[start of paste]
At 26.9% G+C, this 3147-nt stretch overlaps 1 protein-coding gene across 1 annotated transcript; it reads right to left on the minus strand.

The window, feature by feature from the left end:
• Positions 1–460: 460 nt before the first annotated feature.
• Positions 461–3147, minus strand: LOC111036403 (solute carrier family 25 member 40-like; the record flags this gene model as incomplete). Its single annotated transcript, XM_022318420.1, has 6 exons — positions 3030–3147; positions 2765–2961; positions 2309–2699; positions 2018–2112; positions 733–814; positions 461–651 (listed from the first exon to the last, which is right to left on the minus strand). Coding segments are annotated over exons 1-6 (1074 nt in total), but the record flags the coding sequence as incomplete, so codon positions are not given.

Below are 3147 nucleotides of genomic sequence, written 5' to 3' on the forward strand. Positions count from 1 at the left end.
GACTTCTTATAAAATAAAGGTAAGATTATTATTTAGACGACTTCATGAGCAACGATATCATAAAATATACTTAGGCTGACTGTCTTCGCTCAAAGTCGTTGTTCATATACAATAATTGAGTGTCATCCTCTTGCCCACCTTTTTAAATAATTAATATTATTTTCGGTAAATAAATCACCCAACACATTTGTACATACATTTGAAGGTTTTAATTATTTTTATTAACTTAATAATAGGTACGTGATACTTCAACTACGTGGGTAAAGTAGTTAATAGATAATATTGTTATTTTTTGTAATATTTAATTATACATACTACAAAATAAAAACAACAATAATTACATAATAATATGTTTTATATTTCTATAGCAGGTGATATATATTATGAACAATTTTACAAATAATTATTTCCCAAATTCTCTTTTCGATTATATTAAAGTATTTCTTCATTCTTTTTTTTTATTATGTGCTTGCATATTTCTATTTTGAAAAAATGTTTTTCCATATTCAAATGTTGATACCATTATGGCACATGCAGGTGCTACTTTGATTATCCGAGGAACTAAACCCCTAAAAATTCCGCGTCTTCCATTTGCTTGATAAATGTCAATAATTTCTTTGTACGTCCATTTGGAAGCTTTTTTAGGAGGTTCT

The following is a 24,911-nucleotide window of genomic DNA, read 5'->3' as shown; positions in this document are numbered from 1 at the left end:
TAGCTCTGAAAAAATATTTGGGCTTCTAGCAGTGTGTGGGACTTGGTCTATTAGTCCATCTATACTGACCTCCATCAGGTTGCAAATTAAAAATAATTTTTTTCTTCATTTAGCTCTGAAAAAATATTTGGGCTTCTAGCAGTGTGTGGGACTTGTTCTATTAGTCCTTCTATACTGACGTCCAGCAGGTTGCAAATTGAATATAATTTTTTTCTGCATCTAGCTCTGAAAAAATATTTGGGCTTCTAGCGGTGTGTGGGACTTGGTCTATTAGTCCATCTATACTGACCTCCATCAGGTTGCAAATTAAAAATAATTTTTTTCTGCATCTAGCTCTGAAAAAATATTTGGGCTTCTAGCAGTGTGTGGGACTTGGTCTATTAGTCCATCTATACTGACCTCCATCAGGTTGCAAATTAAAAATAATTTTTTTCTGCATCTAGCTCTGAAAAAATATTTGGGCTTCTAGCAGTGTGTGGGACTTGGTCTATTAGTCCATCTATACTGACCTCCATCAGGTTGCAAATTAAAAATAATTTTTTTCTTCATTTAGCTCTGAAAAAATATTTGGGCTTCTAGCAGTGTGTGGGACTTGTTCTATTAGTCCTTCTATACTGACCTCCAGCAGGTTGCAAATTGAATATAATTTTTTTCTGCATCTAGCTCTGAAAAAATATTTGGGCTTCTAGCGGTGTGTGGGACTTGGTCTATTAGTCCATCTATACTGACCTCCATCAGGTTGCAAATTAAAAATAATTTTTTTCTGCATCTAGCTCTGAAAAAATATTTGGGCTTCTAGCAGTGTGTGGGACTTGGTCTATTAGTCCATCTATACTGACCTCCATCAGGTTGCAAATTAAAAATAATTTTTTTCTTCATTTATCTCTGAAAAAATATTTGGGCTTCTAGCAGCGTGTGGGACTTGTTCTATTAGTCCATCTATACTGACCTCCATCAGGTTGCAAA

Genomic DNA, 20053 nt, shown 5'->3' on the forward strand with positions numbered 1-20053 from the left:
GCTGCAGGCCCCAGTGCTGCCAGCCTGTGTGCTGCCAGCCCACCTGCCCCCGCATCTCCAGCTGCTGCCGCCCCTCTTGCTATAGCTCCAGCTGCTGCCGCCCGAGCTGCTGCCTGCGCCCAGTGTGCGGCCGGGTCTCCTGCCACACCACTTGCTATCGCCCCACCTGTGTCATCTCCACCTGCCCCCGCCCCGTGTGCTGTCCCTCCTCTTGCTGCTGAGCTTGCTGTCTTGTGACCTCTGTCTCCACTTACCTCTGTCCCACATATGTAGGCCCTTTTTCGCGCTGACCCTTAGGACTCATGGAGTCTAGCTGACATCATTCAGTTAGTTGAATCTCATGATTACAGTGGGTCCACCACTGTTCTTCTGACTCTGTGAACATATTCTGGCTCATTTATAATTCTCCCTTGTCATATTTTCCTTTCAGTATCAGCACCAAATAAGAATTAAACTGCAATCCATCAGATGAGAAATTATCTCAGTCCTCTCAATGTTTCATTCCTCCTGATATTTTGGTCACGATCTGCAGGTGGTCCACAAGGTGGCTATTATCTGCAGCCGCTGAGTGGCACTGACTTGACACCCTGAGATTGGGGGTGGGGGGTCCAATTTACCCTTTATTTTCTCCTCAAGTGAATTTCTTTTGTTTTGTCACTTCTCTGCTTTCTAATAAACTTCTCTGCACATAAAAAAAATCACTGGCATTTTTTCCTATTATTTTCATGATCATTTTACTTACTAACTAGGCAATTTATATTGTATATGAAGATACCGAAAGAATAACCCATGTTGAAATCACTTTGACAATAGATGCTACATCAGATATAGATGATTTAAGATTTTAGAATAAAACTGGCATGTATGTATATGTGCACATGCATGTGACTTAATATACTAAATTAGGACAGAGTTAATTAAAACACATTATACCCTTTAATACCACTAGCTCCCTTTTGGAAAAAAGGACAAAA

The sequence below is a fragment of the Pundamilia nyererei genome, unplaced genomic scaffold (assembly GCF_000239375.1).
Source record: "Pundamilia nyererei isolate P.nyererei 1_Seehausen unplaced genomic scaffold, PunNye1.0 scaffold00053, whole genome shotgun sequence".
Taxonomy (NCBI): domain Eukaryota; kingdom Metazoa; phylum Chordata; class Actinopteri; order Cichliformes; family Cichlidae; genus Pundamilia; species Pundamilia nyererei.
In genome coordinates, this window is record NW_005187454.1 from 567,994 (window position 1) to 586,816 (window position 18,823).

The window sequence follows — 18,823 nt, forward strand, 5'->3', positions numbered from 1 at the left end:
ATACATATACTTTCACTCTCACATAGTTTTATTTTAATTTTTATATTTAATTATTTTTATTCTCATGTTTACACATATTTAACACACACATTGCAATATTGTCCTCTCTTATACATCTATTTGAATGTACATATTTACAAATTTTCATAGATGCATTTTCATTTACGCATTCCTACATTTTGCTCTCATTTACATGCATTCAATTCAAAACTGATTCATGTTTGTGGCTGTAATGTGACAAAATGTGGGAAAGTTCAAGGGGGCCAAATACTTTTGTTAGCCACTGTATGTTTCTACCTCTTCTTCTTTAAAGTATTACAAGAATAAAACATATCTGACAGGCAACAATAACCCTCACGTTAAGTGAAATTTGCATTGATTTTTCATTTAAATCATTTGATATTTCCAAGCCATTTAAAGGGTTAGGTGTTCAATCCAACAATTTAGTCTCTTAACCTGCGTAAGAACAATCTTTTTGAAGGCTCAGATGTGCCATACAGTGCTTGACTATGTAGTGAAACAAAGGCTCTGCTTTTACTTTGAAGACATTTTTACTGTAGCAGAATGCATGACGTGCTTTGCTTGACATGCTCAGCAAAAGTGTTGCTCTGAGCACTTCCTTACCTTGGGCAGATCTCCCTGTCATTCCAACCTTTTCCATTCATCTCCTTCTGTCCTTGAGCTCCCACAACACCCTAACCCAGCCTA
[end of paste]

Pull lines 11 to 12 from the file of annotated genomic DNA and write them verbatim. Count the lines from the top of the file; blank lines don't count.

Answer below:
The sequence below is a fragment of the Pundamilia nyererei genome, unplaced genomic scaffold (assembly GCF_000239375.1).
Source record: "Pundamilia nyererei isolate P.nyererei 1_Seehausen unplaced genomic scaffold, PunNye1.0 scaffold00053, whole genome shotgun sequence".